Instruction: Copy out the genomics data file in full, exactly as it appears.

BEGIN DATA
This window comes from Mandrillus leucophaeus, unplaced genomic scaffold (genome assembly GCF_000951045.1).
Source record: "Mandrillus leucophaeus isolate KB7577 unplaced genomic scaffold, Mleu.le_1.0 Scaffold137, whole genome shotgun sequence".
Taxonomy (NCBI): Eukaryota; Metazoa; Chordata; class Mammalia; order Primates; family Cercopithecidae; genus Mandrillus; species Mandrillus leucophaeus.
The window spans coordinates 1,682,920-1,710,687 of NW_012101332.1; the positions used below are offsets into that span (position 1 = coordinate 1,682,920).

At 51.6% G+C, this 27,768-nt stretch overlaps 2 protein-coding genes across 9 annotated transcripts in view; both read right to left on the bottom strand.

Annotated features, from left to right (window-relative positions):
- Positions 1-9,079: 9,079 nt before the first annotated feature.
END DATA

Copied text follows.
This window comes from Mandrillus leucophaeus, unplaced genomic scaffold (genome assembly GCF_000951045.1).
Source record: "Mandrillus leucophaeus isolate KB7577 unplaced genomic scaffold, Mleu.le_1.0 Scaffold137, whole genome shotgun sequence".
Taxonomy (NCBI): Eukaryota; Metazoa; Chordata; class Mammalia; order Primates; family Cercopithecidae; genus Mandrillus; species Mandrillus leucophaeus.
The window spans coordinates 1,682,920-1,710,687 of NW_012101332.1; the positions used below are offsets into that span (position 1 = coordinate 1,682,920).

At 51.6% G+C, this 27,768-nt stretch overlaps 2 protein-coding genes across 9 annotated transcripts in view; both read right to left on the bottom strand.

Annotated features, from left to right (window-relative positions):
- Positions 1-9,079: 9,079 nt before the first annotated feature.